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Object lessons: a Cuban vanguardian work, a Noguchi sculpture with a Hollywood history and a Ragamala miniature painting

Our pick of highlights from upcoming auctions

Object lessons: a Cuban vanguardian work, a Noguchi sculpture with a Hollywood history and a Ragamala miniature painting
Magatama (1946) by Isamu Noguchi. Photo courtesy of Wright.
Guajiro con gallo (also known as Muchacho con gallo) (1943) by Mariano Rodríguez. Photo courtesy Christie's.
Guajiro con gallo (also known as Muchacho con gallo) (1943) by Mariano Rodríguez. Photo courtesy Christie's.
New York

Christie’s
24-25 May: Latin American Art
Guajiro con Gallo (also known as Muchacho con Gallo) (1943) by Mariano Rodríguez
(est $500,000-$700,000)
The Cuban vanguardian painted roosters in every phase of his career, sometimes rendering the animal in the fighting rink (cockfighting remains an emblematic sport of the country). This painting shows another motif that often surfaces in the artist’s work: the guajiro, a Cuban term used to describe a man from the countryside or a farmer. Together, the figures offer “a colouristic tour de force that sheds the progressive social concerns of earlier vanguardia artists for a purely pictorial, rather than sentimental, distillation of the nation”, Abby McEwen, of the University of Maryland, writes in the catalogue. The work was first shown in 1944 at the Museum of Modern Art (MoMA) in New York in an acclaimed exhibition of Modern Cuban painters organised by the museum’s founding director Alfred Barr, a proponent of Cuban art (the show travelled to The National Gallery of Art in Washington, D.C. and other American institutions). The painting last surfaced on the market at Sotheby’s in New York in 2009, where it sold for $483,000 with premium (est $125,000-$175,000).—Gabriella Angeleti

Update: the lot sold for $488,000 with premium. 

New York
Wright
25 May: Masterworks
Magatama (1946) by Isamu Noguchi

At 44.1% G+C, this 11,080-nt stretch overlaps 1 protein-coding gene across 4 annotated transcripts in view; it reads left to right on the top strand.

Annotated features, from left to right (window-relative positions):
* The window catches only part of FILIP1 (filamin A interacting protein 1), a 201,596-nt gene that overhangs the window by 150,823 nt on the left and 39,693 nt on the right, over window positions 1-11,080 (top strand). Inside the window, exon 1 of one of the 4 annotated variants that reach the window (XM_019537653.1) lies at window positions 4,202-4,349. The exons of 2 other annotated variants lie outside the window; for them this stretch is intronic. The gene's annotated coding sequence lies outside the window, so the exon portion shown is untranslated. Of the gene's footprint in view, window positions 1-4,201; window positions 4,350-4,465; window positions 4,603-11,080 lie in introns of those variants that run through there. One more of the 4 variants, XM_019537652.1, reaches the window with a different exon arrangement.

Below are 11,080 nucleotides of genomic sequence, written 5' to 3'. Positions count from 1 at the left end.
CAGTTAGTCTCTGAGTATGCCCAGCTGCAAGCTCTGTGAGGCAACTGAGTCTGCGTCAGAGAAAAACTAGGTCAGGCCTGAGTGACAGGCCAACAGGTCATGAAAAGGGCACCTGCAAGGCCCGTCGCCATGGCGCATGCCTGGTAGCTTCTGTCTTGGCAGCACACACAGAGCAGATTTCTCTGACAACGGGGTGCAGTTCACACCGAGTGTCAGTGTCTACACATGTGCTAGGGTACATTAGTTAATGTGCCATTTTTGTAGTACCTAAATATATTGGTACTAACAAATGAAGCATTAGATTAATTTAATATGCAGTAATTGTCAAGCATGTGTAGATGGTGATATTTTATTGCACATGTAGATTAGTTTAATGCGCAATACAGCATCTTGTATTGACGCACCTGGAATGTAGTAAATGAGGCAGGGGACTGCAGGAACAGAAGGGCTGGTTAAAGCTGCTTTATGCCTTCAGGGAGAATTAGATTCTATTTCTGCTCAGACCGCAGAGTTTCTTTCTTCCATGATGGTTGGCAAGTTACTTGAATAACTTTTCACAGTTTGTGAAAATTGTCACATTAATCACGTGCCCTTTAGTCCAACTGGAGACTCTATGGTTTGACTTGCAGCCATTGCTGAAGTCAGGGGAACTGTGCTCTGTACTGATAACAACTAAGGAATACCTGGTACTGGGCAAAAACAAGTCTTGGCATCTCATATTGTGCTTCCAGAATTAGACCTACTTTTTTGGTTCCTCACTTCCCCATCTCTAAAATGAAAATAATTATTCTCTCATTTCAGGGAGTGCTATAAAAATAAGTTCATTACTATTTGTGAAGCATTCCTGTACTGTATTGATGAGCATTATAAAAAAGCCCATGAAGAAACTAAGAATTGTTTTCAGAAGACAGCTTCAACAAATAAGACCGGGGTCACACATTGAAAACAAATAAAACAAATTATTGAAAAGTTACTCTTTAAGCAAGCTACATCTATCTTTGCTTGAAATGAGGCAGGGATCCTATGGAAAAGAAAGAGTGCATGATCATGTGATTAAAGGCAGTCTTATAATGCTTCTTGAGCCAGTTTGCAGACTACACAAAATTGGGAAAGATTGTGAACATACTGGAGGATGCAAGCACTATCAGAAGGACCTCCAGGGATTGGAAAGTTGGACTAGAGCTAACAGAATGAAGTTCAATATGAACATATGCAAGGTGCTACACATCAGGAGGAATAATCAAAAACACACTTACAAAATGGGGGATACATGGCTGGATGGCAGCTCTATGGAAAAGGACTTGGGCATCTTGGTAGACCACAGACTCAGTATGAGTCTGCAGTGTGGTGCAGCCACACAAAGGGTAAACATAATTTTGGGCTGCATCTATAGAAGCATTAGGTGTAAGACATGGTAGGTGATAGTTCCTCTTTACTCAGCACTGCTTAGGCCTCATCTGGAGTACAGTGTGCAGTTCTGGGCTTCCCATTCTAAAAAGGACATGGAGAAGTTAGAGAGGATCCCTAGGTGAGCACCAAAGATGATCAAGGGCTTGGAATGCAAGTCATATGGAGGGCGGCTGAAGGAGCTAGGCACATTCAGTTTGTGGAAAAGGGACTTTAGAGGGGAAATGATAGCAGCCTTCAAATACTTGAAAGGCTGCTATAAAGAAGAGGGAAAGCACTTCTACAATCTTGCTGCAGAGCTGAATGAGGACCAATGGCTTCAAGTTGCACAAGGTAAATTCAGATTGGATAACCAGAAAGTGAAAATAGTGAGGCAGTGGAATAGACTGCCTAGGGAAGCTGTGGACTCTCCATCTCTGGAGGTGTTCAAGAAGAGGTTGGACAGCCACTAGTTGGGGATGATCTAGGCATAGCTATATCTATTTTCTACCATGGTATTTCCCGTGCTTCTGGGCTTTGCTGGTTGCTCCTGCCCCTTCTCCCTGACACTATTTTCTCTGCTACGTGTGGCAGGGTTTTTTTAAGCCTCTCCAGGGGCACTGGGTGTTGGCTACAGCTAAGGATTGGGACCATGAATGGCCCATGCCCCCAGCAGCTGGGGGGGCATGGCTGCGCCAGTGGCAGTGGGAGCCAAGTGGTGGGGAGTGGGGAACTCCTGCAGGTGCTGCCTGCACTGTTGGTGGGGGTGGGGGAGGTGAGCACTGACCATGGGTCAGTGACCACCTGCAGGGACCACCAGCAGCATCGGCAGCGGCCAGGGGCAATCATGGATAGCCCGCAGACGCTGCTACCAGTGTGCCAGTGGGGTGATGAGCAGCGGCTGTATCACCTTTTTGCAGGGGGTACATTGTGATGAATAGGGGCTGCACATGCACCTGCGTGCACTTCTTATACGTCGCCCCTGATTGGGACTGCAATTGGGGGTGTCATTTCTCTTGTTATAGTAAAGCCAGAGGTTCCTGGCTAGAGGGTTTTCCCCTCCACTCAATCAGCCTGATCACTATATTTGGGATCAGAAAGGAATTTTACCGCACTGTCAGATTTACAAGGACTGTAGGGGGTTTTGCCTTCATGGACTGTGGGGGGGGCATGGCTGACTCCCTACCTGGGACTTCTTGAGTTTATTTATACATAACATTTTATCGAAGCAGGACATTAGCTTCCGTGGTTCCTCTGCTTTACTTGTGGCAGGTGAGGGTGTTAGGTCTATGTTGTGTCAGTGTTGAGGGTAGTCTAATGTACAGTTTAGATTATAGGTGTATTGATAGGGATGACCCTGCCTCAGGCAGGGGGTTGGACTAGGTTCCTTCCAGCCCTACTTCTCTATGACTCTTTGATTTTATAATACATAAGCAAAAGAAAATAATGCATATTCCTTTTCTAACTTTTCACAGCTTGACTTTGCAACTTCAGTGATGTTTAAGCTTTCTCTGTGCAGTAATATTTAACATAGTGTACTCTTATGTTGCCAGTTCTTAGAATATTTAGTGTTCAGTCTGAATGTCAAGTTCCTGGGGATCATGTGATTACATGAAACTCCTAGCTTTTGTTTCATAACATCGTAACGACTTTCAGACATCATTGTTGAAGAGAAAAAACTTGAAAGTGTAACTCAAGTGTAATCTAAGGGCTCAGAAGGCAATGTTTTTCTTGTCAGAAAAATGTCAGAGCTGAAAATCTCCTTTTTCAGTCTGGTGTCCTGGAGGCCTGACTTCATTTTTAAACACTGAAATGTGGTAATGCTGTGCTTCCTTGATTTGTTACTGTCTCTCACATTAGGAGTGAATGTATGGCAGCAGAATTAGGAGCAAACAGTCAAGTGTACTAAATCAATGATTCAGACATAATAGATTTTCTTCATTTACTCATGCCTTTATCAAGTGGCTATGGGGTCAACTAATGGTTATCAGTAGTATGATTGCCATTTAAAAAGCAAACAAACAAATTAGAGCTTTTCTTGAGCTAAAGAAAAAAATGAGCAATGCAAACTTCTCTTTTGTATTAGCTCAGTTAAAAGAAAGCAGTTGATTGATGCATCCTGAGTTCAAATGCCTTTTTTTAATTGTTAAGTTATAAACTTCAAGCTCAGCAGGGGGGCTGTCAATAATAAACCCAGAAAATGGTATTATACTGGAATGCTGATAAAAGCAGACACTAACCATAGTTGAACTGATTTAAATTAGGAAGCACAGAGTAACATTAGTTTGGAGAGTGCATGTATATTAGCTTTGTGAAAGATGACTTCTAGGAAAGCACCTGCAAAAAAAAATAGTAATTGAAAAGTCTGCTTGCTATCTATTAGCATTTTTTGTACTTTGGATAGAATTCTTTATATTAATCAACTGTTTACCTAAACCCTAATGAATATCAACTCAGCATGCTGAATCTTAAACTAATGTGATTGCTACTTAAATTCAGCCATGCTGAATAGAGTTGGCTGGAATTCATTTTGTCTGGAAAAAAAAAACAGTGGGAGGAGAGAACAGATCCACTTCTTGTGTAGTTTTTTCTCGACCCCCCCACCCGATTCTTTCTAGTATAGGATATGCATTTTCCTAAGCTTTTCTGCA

(est $300,000-$500,000)
An onyx sculpture by the Japanese-American artist with a colourful Hollywood history is one of the highlights of the sale. In 1946, the artist gave the work to the film director John Huston and actress Evelyn Keyes (best known for her role as Suellen O’Hara in Gone With the Wind) as a gift on their honeymoon. The couple divorced three years later, and Huston suggested they toss a coin toss to determine which of them would keep their art collection. Keyes won, and kept the sculpture along with works by Pablo Picasso, Paul Klee, Rufino Tamayo and other artists, as well as an extensive collection of pre-Columbian art. In 1957, Keyes gave the sculpture to the film producer Mike Todd as an engagement gift, although Todd left Keyes six weeks later for Elizabeth Taylor, and returned the sculpture (and died a year later in a plane crash). When Keyes passed away in 2008, the sculpture was bequeathed to the film producer Allan Glaser and his partner, the actor Tab Hunter, who are now offering the sculpture at auction for the first time.—Gabriella Angeleti

Update: the lot did not sell. 

Gauri Ragini of Shri Raga (around 1680-90) from a Bikaner royal collection, Bikaner, North West India. Photo courtesy Christie's.
Gauri Ragini of Shri Raga (around 1680-90) from a Bikaner royal collection, Bikaner, North West India. Photo courtesy Christie's.
London

Christie’s, King Street
25 May: Arts of India
Gauri Ragini of Shri Raga (around 1680-90) from a Bikaner royal collection, Bikaner, North West India
(est £60,000-£80,000)
This finely painted Rajasthani miniature is a highlight of the 29-piece Moscatelli collection of Ragamala paintings. Ragamala paintings—in which a series of ragas, a set of musical modes originating in medieval India, are given a visual representation—flourished from the late 15th century onwards. The works often explore the relationship between lover and beloved, and by extension between the human and the divine. The essence and emotion of the Gauri Ragini—an evening raga assigned to autumn, or to melancholic or contemplative moods—is captured in this work, where a female character, who is lingering for her beloved by a river, is shown on the foreground of an extensive landscape filled with animals and birds, which visually heightens her solitude. The high finish of the work and use of light pastel colours reveal the influence of Bikaner court painting, as well as that of both Mughal and Deccani court painting. This combination has produced a particularly elegant and delicate rendering of Gauri Ragini, which must once have been part of a series comprising at least 36 equally exquisite paintings.—Henrietta Cockrell

Update: the work sold for £106,000 with premium.  

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